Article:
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The Rediff Election Interview/CPI-M General Secretary Harkishen Singh Surjeet
May 06, 2004
If the current election to the 14th Lok Sabha does not throw up a clear victor, a number of would-be kingmakers will emerge to help choose the new prime minister and form the next government.
Among them will most certainly be octogenarian Communist Party of India-Marxist General Secretary Harkishen Singh Surjeet, kingmaker during the H D Deve Gowda and I K Gujral governments. The Left parties together have 42 MPs in the outgoing Lok Sabha, and the number could increase this time.
In 1996, Surjeet played a crucial role to install Deve Gowda as prime minister. A year later, he helped Gujral take over.
These days, the CPI-M chief is going around the country enlisting support for a Congress-led alternative to the Bharatiya Janata Party-led National Democratic Alliance.
In an exclusive interview with Deputy Managing Editor George Iype during an election trip to Kerala, Surjeet discussed the possibilities after the election.
What is your forecast for this election?
I am convinced that the BJP will be defeated. The partners of the National Democratic Alliance will break away. The BJP will be deserted. An alternative government will be in place by May 20.
You have been repeatedly saying this. Are your predictions based on the exit polls?
My own political calculations say the BJP's seats will come down considerably in this election. The BJP will not get as many seats as it got during the 1999 election. That means the BJP will not come back to power. Atal Bihari Vajpayee will not be prime minister again. Today, India's security is at stake because the BJP is in power. The non-BJP forces are all set to defeat the Vajpayee government and defend India's unity and communal harmony.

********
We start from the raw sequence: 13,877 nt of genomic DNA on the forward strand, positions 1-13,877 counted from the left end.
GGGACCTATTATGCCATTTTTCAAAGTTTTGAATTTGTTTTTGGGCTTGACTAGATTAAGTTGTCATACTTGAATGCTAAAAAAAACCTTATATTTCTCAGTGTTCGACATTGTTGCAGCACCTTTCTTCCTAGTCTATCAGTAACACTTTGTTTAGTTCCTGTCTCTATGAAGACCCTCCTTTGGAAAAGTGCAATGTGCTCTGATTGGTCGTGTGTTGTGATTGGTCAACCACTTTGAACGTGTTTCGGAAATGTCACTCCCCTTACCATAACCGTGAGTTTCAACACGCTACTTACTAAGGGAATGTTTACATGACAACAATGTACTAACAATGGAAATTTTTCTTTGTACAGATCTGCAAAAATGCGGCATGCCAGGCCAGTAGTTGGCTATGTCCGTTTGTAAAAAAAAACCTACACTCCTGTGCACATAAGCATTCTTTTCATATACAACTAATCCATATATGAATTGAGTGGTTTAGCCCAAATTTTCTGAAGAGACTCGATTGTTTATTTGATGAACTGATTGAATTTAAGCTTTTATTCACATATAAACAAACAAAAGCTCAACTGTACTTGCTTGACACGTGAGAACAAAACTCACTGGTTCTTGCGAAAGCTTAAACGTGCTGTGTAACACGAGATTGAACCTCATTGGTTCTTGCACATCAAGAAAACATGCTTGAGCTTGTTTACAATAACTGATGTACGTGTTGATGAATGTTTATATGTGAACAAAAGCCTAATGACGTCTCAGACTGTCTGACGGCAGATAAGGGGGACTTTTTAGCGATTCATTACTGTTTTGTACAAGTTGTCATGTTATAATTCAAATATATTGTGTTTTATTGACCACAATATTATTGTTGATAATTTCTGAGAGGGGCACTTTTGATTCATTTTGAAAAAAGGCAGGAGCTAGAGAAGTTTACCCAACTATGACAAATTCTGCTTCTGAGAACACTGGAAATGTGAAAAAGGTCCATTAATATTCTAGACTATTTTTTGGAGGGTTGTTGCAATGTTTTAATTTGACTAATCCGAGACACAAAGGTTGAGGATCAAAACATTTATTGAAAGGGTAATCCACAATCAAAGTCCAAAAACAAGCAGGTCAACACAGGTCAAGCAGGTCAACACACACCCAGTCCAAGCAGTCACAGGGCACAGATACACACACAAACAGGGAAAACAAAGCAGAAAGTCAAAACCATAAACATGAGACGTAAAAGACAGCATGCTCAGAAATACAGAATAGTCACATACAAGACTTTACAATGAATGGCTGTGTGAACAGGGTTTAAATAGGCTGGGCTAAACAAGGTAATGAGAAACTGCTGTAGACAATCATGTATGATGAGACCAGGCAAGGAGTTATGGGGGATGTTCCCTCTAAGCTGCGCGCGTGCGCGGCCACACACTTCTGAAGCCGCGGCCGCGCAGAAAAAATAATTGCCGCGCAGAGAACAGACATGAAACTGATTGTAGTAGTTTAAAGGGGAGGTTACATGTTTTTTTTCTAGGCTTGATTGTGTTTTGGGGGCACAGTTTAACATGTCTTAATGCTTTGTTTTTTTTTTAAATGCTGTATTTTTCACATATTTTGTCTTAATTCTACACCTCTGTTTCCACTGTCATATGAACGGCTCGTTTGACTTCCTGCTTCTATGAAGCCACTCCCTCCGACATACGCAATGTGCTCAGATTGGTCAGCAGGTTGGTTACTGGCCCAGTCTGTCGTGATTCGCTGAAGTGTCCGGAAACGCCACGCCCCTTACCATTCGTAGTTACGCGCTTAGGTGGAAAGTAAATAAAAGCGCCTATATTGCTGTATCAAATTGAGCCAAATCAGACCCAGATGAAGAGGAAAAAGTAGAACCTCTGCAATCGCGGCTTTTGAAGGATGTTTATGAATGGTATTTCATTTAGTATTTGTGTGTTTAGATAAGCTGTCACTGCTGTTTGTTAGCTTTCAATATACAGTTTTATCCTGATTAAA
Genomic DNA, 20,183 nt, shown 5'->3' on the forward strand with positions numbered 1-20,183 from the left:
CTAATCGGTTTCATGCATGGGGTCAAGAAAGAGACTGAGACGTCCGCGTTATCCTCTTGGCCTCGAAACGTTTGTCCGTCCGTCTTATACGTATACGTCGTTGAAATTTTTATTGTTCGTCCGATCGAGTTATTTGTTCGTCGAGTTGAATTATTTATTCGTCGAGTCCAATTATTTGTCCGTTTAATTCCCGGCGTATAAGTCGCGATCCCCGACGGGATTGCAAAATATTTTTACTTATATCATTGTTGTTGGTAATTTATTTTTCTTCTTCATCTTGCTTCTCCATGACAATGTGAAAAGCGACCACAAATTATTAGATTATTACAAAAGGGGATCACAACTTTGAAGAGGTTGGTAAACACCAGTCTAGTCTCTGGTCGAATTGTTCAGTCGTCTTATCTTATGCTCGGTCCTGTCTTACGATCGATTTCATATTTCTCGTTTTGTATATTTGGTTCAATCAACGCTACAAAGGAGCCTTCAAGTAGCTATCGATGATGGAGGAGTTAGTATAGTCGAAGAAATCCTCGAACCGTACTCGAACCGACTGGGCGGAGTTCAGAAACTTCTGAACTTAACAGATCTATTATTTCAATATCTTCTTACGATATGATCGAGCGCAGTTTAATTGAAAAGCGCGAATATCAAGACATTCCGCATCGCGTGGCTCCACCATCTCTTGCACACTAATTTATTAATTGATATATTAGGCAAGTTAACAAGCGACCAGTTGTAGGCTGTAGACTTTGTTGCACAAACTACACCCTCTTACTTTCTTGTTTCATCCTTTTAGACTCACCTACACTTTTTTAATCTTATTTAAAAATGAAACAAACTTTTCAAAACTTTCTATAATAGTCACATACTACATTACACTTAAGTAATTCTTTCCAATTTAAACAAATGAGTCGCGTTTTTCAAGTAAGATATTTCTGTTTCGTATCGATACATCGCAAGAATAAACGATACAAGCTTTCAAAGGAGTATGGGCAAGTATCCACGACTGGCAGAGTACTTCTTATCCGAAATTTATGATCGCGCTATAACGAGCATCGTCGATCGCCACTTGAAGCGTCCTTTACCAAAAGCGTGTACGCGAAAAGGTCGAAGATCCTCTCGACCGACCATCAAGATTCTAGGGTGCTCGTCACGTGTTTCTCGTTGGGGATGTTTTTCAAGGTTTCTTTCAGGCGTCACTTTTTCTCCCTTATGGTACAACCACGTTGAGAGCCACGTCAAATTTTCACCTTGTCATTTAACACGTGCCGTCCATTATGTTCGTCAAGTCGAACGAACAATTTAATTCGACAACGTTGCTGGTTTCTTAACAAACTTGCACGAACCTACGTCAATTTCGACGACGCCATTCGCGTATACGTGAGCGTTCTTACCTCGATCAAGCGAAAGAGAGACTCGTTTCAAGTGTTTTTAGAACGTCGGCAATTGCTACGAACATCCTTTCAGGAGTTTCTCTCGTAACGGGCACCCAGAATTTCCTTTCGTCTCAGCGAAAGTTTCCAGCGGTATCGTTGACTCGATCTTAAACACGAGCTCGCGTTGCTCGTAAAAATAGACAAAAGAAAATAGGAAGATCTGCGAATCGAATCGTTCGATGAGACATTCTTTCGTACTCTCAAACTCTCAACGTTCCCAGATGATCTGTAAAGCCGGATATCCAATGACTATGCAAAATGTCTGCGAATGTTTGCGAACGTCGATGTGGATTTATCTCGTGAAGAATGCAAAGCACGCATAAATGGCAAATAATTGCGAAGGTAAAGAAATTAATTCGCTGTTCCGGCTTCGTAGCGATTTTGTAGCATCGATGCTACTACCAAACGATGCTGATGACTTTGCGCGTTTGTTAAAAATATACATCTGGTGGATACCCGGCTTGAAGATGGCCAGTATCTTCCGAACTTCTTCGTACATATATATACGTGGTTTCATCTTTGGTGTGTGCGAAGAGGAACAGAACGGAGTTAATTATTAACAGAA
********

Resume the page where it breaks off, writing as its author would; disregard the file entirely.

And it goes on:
But the BJP managed to present the NDA as a well-knit coalition during this election whereas there is no such Opposition alliance. So what kind of government can the Opposition parties form in case the NDA is defeated?
Who said we do not have a coalition like the NDA? Ours is the secular coalition as opposed to the BJP's communal coalition. The BJP and its allies are spreading rumours saying there are differences of opinion among the partners of the secular alliance. Soon after the election results are out, all secular parties will sit together and work out a common minimum programme.
Which party is going to head your secular alliance?
As of now, the Congress party is the leader that is heading our alliance. We are all fighting the polls together.
Which are the other parties that will be part of the alliance?
Our alliance is much better knit than the NDA. This includes the Congress, the Left parties, the Rashtriya Janata Dal, the Samajwadi Party, the Dravida Munnetra Kazhagam, the Nationalist Congress Party... this list goes on.
Do you think Samajwadi Party chief Mulayam Singh Yadav will join your alliance?
He will, he will. I am sure about it.
There are many thorny issues for the secular alliance to handle. For instance, the question of the prime ministerial candidate.
That is not a major issue. All parties will sit together and decide who will be prime minister. We will form the next government through consensus.
Are the Left parties ready to accept Congress president Sonia Gandhi as prime minister?
If the Congress party wants Sonia Gandhi as its prime ministerial candidate, we will not oppose it. We don't see any harm in Sonia Gandhi becoming the prime minister of India.
You are not concerned about her foreign origin?
Not at all. We are not concerned about it.
But there are many other prime ministerial aspirants already in the secular alliance. Like Mulayam Singh Yadav, Laloo Prasad Yadav, and Sharad Pawar.
These are things only newspapers are writing. It is silly right now to discuss who will be our prime minister. Let the election results come. As far as the CPI-M is concerned, we have called a meeting of our Politburo on May 15 in Delhi. We will review the election results and chalk out our strategy. The Left parties have a major role to play because we have decisive numbers in Parliament.
Photograph: PRAKASH SINGH/AFP/Getty Images | Image: Rahil Shaikh